How the Shutdown Opened a Window on Poverty in America - NBC 6 South Florida
National & International News
The day’s top national and international news

How the Shutdown Opened a Window on Poverty in America

“The economy has been shut down for a lot of people long before the government shut down,” said one researcher

    processing...

    NEWSLETTERS

    How the Shutdown Opened a Window on Poverty in America
    Andrew Harnik/AP
    Furloughed government worker Sarah Stella, with the USDA, hands out fruit to other furloughed government workers at the World Central Kitchen in Washington on Jan. 22, 2019.

    Last week, Congress ended the federal shutdown — at least for now — slowing the daily flow of stories about furloughed workers who cannot pay their rent, work but have no savings, or are insured but cannot afford their medication.

    But while those workers have returned to their jobs, NBC News reports, the problems that come with economic insecurity remain top of mind for millions of poor and even middle-income Americans living on the financial edge. Most of these Americans are white, but a disproportionate share are not. Many of them work, but they’ve been crushed for at least a decade since the Great Recession by stagnant wages and rising costs for everything essential to live.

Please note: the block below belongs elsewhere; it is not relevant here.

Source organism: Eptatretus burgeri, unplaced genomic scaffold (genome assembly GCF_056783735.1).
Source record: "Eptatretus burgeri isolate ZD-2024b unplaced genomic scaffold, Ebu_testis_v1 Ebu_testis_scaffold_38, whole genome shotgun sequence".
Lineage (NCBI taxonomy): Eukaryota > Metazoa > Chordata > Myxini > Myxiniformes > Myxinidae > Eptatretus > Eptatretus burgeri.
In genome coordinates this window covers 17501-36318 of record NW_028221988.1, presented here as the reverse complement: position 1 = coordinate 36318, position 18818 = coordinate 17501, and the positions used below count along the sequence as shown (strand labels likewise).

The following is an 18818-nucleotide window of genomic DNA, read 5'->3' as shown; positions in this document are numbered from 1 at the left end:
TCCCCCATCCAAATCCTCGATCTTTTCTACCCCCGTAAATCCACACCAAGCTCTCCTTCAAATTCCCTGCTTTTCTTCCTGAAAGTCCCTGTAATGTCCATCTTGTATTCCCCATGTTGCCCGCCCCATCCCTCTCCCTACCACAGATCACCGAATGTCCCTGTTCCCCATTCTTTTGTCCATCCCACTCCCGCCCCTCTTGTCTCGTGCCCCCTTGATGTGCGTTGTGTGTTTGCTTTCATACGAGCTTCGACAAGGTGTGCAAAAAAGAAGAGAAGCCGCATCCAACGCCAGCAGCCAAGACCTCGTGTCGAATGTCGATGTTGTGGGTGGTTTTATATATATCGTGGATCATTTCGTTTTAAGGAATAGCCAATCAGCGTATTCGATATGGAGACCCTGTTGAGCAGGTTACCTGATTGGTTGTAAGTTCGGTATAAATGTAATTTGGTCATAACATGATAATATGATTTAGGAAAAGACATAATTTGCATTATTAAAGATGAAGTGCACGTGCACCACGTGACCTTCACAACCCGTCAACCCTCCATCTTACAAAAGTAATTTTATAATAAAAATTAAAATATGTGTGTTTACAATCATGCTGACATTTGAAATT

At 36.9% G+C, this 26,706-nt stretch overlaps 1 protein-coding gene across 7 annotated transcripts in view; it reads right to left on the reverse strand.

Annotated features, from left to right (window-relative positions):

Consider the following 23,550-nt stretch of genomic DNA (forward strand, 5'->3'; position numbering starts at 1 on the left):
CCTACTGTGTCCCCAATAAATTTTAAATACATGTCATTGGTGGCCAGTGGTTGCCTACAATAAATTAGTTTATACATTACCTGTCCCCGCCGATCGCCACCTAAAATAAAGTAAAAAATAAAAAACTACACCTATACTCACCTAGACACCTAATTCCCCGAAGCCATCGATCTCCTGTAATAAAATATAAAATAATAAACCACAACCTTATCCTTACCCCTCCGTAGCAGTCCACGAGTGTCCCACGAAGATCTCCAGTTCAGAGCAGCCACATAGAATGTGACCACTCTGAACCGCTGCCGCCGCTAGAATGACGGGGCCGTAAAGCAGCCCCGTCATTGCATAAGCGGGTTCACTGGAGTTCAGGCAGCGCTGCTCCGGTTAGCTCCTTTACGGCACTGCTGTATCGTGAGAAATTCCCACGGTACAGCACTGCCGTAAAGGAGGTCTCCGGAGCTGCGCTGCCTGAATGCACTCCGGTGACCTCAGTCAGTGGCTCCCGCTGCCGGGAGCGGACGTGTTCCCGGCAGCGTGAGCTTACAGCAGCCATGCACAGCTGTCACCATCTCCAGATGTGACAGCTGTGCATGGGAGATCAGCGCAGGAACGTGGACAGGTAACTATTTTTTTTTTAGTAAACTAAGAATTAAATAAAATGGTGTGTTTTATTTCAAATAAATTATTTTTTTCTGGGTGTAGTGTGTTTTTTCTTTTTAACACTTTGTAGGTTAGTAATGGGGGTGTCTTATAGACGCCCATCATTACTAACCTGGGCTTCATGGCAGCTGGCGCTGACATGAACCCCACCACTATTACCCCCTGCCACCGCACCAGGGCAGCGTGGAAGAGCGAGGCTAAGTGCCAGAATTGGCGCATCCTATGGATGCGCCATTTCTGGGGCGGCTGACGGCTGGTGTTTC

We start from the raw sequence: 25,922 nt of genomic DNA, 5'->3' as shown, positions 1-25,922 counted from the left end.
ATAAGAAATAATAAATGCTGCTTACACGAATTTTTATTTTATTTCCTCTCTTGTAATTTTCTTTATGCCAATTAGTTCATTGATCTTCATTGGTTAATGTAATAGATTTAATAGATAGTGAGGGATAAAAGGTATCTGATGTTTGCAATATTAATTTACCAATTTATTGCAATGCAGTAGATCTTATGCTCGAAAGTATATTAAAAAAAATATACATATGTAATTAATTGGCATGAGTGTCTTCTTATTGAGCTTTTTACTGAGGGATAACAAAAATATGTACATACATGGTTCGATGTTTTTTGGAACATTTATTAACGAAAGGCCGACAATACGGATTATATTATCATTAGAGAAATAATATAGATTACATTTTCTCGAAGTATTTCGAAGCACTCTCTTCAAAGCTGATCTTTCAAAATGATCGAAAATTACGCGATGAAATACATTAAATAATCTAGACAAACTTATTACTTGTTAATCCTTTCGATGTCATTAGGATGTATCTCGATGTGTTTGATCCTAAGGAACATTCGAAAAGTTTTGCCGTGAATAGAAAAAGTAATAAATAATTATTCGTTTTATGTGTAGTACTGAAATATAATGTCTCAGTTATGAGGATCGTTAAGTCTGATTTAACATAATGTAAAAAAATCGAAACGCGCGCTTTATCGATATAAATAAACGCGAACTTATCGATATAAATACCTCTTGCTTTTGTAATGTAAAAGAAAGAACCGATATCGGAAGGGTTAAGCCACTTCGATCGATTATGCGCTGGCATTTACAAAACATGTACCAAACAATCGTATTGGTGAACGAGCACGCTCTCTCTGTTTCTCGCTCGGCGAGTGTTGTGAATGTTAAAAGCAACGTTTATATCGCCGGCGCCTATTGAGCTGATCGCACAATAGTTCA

And, much like the federal workers who were left scrambling with little savings after their pay was cut off, many Americans don’t have anything left over to save, not even enough to cover a $400 emergency.

    American food banks were "stretched to the brink" even before the shutdown, according to Joel Berg, CEO of Hunger Free America, a national food bank network.

    'I Cry Every Day': Federal Workers Line Up for Free Food

    [NATL-DC] 'I Cry Every Day': Federal Workers Line Up for Free Groceries

    If you need proof that the government shutdown is affecting people, take a look at these lines. Scores of furloughed federal workers stood in the cold Friday in Capitol Heights, Maryland, to get free groceries. "I think I cry every day," one woman told News4's Tracee Wilkins.

    (Published Friday, Jan. 18, 2019)